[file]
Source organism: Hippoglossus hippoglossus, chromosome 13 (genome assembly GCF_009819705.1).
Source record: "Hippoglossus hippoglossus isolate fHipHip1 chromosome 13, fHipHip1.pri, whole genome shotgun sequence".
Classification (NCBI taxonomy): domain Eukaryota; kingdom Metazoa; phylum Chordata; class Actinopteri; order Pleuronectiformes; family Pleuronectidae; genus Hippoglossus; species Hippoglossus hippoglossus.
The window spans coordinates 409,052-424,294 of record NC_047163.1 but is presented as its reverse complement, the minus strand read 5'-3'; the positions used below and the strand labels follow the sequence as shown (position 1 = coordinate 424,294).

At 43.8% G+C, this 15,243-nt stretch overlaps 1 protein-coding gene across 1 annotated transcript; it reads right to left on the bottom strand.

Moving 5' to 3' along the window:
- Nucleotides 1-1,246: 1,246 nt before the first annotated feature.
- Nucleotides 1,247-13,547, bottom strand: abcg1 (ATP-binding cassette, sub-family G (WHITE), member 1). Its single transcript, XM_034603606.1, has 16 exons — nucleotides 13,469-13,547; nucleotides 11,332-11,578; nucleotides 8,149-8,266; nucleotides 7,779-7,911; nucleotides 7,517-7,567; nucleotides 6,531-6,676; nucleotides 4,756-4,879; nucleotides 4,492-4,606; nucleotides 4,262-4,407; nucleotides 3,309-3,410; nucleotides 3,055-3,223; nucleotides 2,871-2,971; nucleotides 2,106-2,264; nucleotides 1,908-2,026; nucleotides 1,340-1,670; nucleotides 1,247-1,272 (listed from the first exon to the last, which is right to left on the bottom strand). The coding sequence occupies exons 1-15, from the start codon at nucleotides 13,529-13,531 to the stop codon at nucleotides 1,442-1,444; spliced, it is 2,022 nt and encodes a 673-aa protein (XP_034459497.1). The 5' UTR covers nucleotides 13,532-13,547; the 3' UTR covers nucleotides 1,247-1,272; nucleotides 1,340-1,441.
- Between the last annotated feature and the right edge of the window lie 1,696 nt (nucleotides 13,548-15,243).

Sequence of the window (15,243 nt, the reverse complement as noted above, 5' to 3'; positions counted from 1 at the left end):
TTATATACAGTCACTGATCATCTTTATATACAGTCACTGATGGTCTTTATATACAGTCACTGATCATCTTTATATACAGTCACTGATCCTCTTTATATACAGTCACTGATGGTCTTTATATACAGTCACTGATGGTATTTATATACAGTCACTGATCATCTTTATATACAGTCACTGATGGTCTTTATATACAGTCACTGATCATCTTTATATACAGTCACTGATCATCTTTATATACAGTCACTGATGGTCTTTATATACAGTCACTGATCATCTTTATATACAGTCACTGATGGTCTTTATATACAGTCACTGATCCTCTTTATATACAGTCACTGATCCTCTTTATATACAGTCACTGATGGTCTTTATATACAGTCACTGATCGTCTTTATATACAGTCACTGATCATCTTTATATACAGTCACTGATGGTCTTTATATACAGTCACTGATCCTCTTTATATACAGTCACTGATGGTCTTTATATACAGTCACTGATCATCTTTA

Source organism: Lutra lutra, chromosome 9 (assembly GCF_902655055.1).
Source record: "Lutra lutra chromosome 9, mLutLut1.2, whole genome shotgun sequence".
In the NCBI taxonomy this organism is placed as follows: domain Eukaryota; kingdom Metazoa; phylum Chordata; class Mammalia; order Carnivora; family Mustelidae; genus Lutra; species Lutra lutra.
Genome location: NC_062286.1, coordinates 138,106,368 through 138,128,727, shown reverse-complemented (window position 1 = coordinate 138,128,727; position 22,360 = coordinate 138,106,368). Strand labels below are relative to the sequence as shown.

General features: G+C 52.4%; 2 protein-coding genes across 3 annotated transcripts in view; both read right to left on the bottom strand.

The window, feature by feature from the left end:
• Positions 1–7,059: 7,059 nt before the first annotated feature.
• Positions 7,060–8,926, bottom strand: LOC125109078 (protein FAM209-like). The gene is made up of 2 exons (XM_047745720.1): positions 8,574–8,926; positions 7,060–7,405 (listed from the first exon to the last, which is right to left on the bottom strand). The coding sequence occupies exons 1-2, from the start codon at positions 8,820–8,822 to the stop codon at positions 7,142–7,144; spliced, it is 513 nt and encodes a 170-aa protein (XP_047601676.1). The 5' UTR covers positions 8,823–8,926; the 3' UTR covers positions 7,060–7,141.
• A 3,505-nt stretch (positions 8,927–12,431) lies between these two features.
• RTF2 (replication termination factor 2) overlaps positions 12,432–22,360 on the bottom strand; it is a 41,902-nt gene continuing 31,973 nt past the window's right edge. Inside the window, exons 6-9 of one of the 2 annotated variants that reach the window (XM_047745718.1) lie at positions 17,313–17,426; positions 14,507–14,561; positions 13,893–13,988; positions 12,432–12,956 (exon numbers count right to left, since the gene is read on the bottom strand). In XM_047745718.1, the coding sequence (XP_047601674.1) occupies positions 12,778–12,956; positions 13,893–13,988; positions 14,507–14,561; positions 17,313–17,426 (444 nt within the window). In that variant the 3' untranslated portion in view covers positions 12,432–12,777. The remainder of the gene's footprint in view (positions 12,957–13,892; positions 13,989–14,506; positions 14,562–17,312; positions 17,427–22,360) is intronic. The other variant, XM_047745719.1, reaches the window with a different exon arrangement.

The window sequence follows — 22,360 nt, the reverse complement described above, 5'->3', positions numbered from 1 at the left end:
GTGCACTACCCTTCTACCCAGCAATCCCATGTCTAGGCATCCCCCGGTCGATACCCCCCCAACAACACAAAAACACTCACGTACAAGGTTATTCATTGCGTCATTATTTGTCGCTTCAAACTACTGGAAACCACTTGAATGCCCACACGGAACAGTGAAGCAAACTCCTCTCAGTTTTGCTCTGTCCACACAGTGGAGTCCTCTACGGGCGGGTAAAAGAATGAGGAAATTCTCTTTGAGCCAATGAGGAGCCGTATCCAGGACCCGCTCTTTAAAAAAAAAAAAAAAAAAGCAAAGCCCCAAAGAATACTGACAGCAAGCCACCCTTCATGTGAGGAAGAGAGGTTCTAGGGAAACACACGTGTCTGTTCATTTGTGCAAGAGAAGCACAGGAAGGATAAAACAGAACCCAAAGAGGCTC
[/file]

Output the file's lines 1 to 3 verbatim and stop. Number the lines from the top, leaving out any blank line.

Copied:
Source organism: Hippoglossus hippoglossus, chromosome 13 (genome assembly GCF_009819705.1).
Source record: "Hippoglossus hippoglossus isolate fHipHip1 chromosome 13, fHipHip1.pri, whole genome shotgun sequence".
Classification (NCBI taxonomy): domain Eukaryota; kingdom Metazoa; phylum Chordata; class Actinopteri; order Pleuronectiformes; family Pleuronectidae; genus Hippoglossus; species Hippoglossus hippoglossus.